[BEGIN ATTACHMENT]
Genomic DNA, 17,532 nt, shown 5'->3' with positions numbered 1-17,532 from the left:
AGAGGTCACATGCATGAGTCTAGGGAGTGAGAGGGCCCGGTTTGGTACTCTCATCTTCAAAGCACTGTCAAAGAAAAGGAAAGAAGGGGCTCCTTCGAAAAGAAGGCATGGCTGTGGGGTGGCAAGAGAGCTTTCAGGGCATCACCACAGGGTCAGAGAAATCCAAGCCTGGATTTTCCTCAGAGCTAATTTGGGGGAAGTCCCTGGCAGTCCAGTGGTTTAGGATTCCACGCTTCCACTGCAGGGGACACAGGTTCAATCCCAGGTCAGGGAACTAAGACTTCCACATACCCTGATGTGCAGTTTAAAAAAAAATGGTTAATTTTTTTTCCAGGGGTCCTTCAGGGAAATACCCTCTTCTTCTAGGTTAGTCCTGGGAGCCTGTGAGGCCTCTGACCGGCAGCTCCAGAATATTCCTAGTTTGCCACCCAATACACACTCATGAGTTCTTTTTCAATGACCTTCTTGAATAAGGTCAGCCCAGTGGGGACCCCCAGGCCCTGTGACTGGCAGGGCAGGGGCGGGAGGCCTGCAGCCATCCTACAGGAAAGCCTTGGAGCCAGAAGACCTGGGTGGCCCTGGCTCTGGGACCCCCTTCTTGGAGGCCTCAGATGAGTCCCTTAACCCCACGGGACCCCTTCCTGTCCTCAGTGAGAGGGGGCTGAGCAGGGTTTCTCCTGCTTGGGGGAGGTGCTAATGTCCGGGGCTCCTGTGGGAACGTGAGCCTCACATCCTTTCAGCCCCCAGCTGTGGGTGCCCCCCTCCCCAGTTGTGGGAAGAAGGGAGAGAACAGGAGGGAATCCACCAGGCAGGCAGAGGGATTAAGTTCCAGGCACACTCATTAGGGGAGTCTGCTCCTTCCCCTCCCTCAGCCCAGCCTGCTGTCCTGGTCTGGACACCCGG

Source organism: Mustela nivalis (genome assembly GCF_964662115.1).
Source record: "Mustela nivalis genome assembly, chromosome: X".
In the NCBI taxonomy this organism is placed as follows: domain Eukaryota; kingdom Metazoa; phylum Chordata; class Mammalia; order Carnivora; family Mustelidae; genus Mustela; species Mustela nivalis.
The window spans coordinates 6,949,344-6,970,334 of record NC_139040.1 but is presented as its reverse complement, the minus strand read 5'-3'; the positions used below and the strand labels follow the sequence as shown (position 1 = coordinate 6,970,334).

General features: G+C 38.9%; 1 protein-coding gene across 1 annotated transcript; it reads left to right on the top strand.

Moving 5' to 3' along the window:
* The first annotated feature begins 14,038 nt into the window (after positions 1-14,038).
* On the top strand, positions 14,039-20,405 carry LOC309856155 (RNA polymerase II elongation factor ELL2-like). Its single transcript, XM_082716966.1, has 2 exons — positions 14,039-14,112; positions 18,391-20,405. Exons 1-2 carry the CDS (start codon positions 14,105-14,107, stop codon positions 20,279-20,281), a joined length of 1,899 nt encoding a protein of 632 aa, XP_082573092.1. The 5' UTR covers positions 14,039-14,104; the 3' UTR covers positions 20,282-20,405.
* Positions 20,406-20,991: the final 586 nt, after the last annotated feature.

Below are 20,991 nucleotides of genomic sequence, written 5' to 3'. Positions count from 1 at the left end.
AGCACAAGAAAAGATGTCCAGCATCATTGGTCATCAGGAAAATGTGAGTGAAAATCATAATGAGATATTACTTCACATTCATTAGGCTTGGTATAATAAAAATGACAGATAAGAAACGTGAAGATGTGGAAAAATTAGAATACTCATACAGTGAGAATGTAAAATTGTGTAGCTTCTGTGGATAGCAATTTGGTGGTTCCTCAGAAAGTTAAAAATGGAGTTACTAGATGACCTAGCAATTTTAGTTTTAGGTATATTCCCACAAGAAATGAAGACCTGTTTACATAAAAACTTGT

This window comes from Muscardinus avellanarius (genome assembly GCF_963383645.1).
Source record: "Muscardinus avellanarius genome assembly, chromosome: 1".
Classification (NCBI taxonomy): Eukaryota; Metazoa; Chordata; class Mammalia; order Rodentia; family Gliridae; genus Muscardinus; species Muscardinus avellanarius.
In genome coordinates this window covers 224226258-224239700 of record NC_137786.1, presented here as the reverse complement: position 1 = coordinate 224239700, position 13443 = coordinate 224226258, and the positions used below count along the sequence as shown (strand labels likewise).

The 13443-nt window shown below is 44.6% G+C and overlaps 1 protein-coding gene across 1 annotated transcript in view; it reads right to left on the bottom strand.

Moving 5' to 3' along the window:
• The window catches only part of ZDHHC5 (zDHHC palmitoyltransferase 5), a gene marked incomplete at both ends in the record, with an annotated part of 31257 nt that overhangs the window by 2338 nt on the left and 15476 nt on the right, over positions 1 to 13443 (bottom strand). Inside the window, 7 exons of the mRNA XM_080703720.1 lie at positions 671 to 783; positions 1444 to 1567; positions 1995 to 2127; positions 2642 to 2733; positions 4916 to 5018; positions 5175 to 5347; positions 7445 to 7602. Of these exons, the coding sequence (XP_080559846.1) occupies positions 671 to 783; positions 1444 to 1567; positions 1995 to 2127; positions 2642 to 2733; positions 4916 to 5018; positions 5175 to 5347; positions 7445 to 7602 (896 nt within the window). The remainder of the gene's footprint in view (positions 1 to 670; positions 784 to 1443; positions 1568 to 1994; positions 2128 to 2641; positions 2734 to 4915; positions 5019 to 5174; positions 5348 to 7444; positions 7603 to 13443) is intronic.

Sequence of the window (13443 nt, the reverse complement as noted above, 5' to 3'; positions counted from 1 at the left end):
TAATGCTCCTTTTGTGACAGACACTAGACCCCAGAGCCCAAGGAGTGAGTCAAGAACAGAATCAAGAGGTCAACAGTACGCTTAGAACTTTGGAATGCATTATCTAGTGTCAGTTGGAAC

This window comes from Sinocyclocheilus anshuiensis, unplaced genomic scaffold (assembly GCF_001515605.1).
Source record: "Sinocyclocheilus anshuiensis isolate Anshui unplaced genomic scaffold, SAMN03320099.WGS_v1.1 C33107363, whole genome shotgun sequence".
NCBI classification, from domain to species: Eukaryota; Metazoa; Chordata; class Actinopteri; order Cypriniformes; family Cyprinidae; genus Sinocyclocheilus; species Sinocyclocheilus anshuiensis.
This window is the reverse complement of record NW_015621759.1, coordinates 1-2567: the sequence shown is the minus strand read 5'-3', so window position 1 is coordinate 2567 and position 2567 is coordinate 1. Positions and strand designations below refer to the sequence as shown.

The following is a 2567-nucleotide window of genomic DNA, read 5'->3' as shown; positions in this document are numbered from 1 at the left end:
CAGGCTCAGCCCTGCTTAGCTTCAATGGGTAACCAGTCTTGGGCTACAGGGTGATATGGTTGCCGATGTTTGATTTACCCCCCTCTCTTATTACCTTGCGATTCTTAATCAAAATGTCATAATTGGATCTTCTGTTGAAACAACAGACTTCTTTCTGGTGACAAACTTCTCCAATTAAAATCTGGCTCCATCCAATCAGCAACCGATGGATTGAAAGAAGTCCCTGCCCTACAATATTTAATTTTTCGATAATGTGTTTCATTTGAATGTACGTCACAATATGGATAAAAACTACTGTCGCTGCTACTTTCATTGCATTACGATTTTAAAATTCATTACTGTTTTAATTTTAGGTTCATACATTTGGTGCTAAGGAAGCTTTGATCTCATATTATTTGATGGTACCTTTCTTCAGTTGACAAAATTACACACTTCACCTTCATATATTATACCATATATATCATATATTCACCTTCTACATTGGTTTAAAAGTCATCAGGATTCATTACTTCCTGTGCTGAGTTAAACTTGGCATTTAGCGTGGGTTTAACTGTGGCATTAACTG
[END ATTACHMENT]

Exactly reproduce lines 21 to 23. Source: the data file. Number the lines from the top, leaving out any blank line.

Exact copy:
Sequence of the window (13443 nt, the reverse complement as noted above, 5' to 3'; positions counted from 1 at the left end):
TAATGCTCCTTTTGTGACAGACACTAGACCCCAGAGCCCAAGGAGTGAGTCAAGAACAGAATCAAGAGGTCAACAGTACGCTTAGAACTTTGGAATGCATTATCTAGTGTCAGTTGGAAC

This window comes from Sinocyclocheilus anshuiensis, unplaced genomic scaffold (assembly GCF_001515605.1).